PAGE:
Editors' ChoicePathway Interactions

IRS Depleted by Dirty SOCS

+ See all authors and affiliations

Science's STKE  05 Nov 2002:
Vol. 2002, Issue 157, pp. tw402-TW402
DOI: 10.1126/stke.2002.157.tw402

Resistance to the metabolic effects of insulin is a problem not only in diabetes, but also in obesity and other situations of physiological stress. Increased production of proinflammatory cytokines associated with such stress is thought to contribute to insulin resistance. Rui et al. report a mechanism by which signals from cytokines may blunt insulin signaling. Proinflammatory cytokines cause increased expression of supressors of cytokine signaling (SOCS) proteins, which bind to cytokine receptors and associated JAK protein kinases. The SOCS proteins inhibit cytokine signaling in part by promoting ubiquitin-dependent degradation of JAKs. Now evidence is accumulating that SOCS protein may also modulate signaling by the insulin receptor tyrosine kinase. Rui et al. show that, in transfected cells, SOCS1 and SOCS3 bind to the insulin receptor substrate proteins IRS1 and IRS2, which link the insulin receptor to multiple intracellular signaling pathways. Adenoviral-induced expression of SOCS1 in mice reduced the abundance of IRS1 and IRS2 in liver and caused fasting hyperglycemia characteristic of insulin resistance. These effects were not observed if SOCS mutants were expressed in which interaction of SOCS with elongin B and elongin C and formation an E3 ubiquitin ligase complex was disrupted. Thus, targeting of IRS proteins for degradation may be a critical event in inflammation-induced insensitivity to insulin and could represent a therapeutic target for modulating deleterious effects of inflammatory cytokines.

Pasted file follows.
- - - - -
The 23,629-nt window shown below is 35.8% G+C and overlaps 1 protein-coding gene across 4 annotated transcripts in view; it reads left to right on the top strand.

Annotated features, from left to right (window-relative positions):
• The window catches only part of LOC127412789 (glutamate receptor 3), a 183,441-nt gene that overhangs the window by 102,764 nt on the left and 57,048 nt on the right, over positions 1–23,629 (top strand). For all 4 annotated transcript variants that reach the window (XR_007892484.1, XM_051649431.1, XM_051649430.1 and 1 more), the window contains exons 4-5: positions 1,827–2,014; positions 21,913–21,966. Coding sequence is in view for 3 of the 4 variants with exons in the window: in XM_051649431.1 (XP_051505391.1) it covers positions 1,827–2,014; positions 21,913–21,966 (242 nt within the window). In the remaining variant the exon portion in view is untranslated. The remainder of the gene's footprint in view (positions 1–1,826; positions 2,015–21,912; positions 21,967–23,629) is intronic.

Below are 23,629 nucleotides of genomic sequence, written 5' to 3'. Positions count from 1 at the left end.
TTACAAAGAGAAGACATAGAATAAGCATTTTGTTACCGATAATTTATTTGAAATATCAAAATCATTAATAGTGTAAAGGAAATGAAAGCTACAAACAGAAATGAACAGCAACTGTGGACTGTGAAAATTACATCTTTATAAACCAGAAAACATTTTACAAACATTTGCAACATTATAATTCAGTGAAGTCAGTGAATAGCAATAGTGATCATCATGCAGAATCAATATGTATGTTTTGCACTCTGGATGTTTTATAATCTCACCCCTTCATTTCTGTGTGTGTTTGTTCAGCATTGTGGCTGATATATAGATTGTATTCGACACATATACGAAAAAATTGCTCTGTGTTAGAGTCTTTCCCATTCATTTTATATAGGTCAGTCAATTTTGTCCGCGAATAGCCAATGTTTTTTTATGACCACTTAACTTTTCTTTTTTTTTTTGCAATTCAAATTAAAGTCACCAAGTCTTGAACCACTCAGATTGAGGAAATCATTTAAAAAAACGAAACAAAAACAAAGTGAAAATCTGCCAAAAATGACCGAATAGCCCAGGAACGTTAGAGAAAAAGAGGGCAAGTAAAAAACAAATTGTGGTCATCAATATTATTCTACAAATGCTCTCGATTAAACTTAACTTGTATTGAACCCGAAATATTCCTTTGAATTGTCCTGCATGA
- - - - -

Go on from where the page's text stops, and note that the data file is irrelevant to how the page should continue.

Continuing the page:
L. Rui, M. Yuan, D. Frantz, S. Shoelson, M. F. White, SOCS-1 and SOCS-3 block insulin signaling by ubiquitin-mediated degradation of IRS1 and IRS2. J. Biol. Chem. 277, 42394-42398 (2002). [Abstract] [Full Text]

Related Content